Immunofluorescence and confocal microscopy
Cells were fixed with 4% PFA and washed and blocked with blocking buffer (PBS, 1% bovine serum albumin, and 0.1% saponin). Primary and secondary antibodies were diluted in the blocking buffer and incubated for 1 h. Nuclei were stained with Hoechst 33342 during the incubation with the secondary antibody for automated image acquisition. Alternatively, nuclei were stained with DAPI for confocal microscopy. Confocal microscopy was performed at room temperature using a laser-scanning microscope 700 (ZEISS) with a 63× 1.4 DIC Plan-Apochromat oil-immersion objective. ZEN digital imaging software (ZEISS) was used for image acquisition and processing of the images. All images were exported as TIFF images, and figures were finalized in Adobe Illustrator (Adobe).
Automated image acquisition
A Cellomics Arrayscan VTI HCS Reader (Thermo Fisher Scientific) was used to acquire cell images in the Hoechst, FITC and TRITC filters using either the 20×, 10×, or 5× lens for automated fluorescence signal acquisition.
A minimum of 400 cells per experiment was analyzed using the Cellomics SpotDetector V3 algorithm to determine the mean number of p62 and LC3 puncta per cell as well as the mean number of LC3 puncta area per cell. The Hoechst channel was used to set the autofocus; LC3 puncta were detected using the FITC filter, and p62 puncta were detected using the TRITC filter. An equal fixed exposure time was automatically set for all the samples, and LC3 and p62 puncta were detected in a cell area that excluded the nucleus. The numbers of nuclei (valid object count), LC3 and p62 puncta per cell (spot per cell), and LC3 and p62 puncta area per cell (spot area per cell) were counted using this approach. To assess cell infection rate, cells were stained with either anti-capsid antibody when infected with EMCV or with anti-VP1 or anti-2bc antibodies, when infected with CV, before to image 5–30 fields of cells per sample using the Hoechst, FITC, or TRITC filters. The percentage of EMCV- or CV-positive cells was determined by analyzing the collected images using the cell counter application in ImageJ.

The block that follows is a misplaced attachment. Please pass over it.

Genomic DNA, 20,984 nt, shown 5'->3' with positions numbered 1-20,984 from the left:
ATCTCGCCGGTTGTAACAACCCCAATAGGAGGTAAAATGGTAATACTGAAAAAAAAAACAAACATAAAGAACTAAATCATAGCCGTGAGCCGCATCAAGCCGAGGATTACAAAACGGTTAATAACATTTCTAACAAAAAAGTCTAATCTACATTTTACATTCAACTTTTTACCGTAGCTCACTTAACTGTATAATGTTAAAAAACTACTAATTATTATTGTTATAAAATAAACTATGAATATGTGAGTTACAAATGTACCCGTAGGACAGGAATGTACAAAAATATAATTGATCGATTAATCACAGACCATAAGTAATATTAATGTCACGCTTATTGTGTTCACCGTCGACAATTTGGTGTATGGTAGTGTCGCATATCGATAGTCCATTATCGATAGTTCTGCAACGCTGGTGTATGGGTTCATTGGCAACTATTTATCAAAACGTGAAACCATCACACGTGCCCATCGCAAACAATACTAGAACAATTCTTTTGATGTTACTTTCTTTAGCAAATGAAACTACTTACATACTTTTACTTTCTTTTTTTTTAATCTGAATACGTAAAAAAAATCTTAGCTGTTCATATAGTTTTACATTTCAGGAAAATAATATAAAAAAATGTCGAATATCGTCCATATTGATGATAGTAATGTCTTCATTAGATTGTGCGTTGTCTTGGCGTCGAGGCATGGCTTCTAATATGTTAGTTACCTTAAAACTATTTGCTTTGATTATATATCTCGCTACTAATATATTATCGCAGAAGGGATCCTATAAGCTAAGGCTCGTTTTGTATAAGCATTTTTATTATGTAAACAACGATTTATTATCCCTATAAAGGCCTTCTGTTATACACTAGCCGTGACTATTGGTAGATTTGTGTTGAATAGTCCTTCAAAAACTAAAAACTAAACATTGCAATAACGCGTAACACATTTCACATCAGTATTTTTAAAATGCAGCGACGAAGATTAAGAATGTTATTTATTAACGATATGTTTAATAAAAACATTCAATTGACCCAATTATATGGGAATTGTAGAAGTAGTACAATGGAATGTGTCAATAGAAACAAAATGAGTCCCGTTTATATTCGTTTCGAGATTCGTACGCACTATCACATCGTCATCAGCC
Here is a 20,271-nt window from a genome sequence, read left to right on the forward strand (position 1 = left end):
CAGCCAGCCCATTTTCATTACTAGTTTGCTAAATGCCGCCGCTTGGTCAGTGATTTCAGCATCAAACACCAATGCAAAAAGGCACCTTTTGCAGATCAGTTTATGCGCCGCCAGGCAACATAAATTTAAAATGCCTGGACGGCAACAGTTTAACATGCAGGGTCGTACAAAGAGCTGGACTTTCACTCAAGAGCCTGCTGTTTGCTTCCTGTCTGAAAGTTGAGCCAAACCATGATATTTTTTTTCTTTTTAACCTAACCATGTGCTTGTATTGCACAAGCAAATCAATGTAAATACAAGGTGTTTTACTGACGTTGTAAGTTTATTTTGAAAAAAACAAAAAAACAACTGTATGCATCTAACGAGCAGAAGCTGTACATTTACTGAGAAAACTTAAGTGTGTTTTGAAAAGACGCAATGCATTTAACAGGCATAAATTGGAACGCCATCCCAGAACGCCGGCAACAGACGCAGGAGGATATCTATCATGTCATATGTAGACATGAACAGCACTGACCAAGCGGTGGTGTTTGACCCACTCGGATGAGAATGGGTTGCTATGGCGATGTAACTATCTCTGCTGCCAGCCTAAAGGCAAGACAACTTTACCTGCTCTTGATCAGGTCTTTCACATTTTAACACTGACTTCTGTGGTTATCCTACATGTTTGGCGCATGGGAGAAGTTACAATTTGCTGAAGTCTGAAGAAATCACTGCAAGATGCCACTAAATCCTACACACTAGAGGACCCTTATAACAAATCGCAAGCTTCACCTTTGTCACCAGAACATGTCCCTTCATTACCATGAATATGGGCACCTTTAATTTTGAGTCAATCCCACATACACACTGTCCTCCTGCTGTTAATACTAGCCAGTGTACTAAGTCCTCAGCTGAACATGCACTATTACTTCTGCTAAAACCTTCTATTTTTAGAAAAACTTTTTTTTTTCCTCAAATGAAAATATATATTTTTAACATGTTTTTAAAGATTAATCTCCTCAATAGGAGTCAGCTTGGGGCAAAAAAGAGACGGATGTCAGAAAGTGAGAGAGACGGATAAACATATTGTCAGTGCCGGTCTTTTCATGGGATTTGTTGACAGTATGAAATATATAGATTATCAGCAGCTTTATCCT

Cell death measurement
U2OS, HeLa or HEK293T-REx cells were infected at an MOI of 0.01 with CVB3 or an MOI of 0.1 with EMCV, EV71, EMCV-Zn, or CVA21 in DMEM for 2 h before replacing it with fresh DMEM supplemented with 100 U/ml penicillin, 100 µg/ml streptomycin, and 10% FCS and continuing the incubation for an additional 24–48 h. Supernatants were collected to determine the virus titer while cells were fixed with 3.7% PFA and cell nuclei were stained with Hoechst33342 and processed for automated image acquisition and analysis in the following way. The number of cells from four fields per well was determined by counting the number of nuclei using the Cellomics Arrayscan VTI HCS Reader with a 5× objective. The percentage of surviving cells in each sample was calculated by dividing the number of infected cells with that of uninfected cells.
U2OS cells were transfected with control siRNA or ATG13 siRNA for 48 h and infected with CV for 7 h at an MOI of 1. After a 2-h fixation at room temperature in 2% PFA and 2.5% glutaraldehyde in 0.1 M Na-cacodylate buffer, pH 7.4, cells were embedded in epon resin as previously described (Verheije et al., 2008). Subsequently, 70-nm sections were obtained using an UC7 Leica Ultra-microtome and stained with uranyl acetate and lead citrate as previously described (Verheije et al., 2008). Cell sections were analyzed using an 80-kV transmission electron microscope (CM100; FEI). Two independent grids were used to perform the counting analysis of 125 cells per condition in total. Three different categories of membranous rearrangements were identified in CV-infected cells and defined as follows: category 1, closely packed, elongated, regular shaped single-, double-, or multimembrane vesicles; category 2, closely packed, irregular shaped, single-membrane vesicles with a light content; and category 3, irregular, collapsed membrane clusters.